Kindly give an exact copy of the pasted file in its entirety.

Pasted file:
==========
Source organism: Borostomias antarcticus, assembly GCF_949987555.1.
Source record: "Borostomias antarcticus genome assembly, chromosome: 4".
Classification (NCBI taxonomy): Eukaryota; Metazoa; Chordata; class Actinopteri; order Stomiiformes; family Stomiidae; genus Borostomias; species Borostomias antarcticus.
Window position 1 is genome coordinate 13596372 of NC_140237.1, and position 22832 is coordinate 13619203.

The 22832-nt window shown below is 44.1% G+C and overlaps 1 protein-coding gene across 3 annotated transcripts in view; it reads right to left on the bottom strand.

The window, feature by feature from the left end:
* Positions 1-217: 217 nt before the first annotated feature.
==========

Source organism: Borostomias antarcticus, assembly GCF_949987555.1.
Source record: "Borostomias antarcticus genome assembly, chromosome: 4".
Classification (NCBI taxonomy): Eukaryota; Metazoa; Chordata; class Actinopteri; order Stomiiformes; family Stomiidae; genus Borostomias; species Borostomias antarcticus.
Window position 1 is genome coordinate 13596372 of NC_140237.1, and position 22832 is coordinate 13619203.

The 22832-nt window shown below is 44.1% G+C and overlaps 1 protein-coding gene across 3 annotated transcripts in view; it reads right to left on the bottom strand.

The window, feature by feature from the left end:
* Positions 1-217: 217 nt before the first annotated feature.